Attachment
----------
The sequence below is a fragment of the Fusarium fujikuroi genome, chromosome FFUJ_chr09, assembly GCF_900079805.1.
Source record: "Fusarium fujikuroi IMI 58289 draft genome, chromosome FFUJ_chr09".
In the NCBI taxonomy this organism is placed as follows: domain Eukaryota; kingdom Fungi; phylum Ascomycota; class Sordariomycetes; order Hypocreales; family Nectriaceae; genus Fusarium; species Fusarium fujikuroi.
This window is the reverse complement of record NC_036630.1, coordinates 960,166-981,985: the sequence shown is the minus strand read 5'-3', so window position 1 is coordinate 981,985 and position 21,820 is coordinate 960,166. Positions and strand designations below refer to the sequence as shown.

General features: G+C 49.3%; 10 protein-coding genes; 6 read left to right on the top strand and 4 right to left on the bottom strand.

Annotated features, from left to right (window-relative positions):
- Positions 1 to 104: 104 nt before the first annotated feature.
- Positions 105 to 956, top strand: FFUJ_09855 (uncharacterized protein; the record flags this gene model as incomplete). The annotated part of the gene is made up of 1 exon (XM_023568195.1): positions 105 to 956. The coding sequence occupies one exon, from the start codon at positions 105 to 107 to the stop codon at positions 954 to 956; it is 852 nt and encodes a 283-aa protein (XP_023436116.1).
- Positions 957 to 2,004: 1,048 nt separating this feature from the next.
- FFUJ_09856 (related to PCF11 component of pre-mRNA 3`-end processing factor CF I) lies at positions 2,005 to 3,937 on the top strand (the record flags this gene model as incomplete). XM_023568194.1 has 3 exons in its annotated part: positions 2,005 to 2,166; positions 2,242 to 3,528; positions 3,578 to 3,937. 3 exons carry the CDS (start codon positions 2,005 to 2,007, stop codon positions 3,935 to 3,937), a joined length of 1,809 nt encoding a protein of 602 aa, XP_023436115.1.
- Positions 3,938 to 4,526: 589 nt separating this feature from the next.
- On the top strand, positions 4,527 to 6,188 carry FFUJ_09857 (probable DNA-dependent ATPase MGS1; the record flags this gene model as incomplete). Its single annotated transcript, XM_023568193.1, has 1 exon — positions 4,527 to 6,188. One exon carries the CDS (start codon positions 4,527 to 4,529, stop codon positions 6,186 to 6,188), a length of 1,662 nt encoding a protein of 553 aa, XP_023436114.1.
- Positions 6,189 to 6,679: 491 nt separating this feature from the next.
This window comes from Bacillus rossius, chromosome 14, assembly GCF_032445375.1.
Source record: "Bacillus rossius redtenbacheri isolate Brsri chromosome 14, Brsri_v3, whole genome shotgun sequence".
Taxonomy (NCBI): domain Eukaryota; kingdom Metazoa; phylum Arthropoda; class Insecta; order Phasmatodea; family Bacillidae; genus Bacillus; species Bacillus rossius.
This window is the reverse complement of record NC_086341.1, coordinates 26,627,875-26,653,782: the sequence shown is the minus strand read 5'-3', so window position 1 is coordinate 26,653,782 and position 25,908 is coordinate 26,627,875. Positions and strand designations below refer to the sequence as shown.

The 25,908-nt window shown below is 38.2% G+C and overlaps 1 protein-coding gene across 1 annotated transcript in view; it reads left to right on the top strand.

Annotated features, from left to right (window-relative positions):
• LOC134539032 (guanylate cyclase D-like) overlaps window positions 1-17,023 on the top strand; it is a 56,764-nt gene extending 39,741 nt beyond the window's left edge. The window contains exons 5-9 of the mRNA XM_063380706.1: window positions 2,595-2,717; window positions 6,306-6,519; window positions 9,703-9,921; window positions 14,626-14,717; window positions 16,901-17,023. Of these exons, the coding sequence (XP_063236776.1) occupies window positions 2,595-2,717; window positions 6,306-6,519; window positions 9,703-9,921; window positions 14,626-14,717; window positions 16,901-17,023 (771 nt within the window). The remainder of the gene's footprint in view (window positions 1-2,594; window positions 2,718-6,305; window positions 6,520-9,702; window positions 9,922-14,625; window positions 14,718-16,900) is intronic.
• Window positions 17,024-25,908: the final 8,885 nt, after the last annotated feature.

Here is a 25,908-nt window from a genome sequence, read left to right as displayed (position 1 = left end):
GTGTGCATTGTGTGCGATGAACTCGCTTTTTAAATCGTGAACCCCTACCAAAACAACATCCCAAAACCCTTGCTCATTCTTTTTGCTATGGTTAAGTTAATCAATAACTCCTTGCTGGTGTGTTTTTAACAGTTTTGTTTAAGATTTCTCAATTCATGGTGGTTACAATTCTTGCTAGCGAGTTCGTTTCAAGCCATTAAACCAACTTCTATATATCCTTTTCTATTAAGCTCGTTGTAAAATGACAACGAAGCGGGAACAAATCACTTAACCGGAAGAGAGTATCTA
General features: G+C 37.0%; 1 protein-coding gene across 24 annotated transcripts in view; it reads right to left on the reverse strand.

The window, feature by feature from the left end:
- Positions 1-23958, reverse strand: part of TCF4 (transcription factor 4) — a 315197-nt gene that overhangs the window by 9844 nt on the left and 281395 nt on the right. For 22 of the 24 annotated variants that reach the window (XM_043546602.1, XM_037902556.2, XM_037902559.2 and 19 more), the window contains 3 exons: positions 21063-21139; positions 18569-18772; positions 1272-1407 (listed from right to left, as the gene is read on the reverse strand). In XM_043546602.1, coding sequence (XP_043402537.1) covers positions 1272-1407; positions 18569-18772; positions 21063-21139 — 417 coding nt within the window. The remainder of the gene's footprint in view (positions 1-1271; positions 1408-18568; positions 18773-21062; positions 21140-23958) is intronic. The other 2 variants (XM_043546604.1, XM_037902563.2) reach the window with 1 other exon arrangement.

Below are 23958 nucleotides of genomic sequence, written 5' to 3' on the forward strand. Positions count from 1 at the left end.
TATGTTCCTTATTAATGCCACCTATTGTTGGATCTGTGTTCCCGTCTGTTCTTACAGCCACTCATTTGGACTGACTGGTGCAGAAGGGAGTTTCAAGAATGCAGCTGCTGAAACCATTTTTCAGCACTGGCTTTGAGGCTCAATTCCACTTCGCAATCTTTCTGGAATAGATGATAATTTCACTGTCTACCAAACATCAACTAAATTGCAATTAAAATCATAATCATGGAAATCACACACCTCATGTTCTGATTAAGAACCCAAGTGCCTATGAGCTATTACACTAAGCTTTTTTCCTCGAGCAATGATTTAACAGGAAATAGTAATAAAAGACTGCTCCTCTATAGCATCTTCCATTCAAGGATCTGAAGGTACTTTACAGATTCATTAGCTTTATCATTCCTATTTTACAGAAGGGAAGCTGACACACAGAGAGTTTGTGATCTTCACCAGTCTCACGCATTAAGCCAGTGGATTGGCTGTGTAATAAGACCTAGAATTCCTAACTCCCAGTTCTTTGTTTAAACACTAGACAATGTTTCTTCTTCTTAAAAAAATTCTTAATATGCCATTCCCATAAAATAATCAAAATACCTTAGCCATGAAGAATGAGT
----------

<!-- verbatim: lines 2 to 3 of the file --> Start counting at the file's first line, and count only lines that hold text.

Source record: "Fusarium fujikuroi IMI 58289 draft genome, chromosome FFUJ_chr09".
In the NCBI taxonomy this organism is placed as follows: domain Eukaryota; kingdom Fungi; phylum Ascomycota; class Sordariomycetes; order Hypocreales; family Nectriaceae; genus Fusarium; species Fusarium fujikuroi.